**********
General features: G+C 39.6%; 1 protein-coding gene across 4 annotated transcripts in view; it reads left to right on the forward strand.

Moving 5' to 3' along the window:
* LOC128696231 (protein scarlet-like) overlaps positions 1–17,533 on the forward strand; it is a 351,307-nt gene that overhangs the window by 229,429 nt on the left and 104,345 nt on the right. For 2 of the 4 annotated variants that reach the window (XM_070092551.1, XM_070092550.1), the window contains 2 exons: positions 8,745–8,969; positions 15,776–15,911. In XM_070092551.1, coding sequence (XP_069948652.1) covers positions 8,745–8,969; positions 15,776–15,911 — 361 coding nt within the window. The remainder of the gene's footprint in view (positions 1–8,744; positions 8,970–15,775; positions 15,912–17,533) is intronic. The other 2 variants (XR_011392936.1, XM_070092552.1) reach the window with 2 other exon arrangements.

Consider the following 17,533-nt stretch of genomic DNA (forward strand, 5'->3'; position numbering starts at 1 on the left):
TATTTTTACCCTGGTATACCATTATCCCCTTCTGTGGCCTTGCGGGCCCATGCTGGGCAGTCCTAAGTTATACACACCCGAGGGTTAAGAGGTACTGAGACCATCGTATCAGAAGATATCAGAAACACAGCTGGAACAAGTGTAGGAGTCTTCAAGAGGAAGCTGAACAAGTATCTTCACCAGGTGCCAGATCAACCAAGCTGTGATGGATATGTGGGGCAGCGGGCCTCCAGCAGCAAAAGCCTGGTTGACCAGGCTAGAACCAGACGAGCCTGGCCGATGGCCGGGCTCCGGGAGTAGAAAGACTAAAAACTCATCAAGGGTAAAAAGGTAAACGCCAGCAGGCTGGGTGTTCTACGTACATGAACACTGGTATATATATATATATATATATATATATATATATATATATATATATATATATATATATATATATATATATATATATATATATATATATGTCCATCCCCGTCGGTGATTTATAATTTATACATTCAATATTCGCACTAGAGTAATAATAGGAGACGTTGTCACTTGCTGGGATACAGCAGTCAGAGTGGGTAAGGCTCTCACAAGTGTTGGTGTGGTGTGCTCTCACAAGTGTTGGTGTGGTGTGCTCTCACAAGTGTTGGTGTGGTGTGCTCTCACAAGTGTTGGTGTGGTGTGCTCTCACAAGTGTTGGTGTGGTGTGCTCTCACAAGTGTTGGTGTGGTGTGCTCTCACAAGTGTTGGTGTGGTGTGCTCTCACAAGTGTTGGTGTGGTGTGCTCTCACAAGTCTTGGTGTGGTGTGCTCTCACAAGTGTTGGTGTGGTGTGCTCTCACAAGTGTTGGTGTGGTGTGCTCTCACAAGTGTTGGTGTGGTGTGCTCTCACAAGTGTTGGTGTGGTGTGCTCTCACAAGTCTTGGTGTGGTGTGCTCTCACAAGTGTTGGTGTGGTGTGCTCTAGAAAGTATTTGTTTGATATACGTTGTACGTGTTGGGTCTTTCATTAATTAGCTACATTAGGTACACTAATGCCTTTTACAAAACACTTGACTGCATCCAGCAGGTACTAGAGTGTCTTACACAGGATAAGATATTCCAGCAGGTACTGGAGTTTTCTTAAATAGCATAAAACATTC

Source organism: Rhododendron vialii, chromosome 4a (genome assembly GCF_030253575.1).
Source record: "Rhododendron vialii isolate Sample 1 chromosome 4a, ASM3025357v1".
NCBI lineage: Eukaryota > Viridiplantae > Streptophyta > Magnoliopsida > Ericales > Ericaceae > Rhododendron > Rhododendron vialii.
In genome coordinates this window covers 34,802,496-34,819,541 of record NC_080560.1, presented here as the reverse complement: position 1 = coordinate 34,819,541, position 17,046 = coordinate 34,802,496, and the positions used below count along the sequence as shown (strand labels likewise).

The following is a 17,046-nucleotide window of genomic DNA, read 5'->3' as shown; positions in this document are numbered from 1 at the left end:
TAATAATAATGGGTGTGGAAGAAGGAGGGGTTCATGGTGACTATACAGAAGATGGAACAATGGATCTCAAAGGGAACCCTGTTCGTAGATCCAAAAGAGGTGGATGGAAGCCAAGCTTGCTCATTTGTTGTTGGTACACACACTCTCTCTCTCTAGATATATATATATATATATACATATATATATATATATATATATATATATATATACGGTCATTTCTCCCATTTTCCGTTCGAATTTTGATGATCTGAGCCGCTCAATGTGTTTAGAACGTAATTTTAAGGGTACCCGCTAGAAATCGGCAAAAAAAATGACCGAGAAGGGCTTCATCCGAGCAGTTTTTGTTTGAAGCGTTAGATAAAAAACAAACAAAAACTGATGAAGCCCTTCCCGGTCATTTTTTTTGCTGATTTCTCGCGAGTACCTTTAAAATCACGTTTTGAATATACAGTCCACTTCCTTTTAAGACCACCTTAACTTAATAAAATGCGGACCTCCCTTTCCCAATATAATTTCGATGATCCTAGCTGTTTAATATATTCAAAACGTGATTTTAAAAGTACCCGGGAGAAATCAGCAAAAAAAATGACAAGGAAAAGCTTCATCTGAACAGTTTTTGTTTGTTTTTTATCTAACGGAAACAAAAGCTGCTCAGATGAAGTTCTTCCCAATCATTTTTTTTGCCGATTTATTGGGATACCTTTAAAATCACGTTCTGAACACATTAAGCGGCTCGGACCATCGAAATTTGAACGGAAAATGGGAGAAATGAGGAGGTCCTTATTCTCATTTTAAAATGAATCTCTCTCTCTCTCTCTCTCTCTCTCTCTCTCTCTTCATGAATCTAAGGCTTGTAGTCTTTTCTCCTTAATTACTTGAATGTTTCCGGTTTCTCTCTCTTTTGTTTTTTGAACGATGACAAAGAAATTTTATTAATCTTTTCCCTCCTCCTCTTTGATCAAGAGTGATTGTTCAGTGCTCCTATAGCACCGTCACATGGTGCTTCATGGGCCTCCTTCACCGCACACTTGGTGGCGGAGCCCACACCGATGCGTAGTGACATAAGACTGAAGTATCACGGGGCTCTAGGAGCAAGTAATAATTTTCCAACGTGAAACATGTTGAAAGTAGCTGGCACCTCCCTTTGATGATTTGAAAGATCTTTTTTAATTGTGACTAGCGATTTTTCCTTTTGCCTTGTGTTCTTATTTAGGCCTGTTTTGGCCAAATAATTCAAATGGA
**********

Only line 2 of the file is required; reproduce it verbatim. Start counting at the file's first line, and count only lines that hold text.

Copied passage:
Moving 5' to 3' along the window: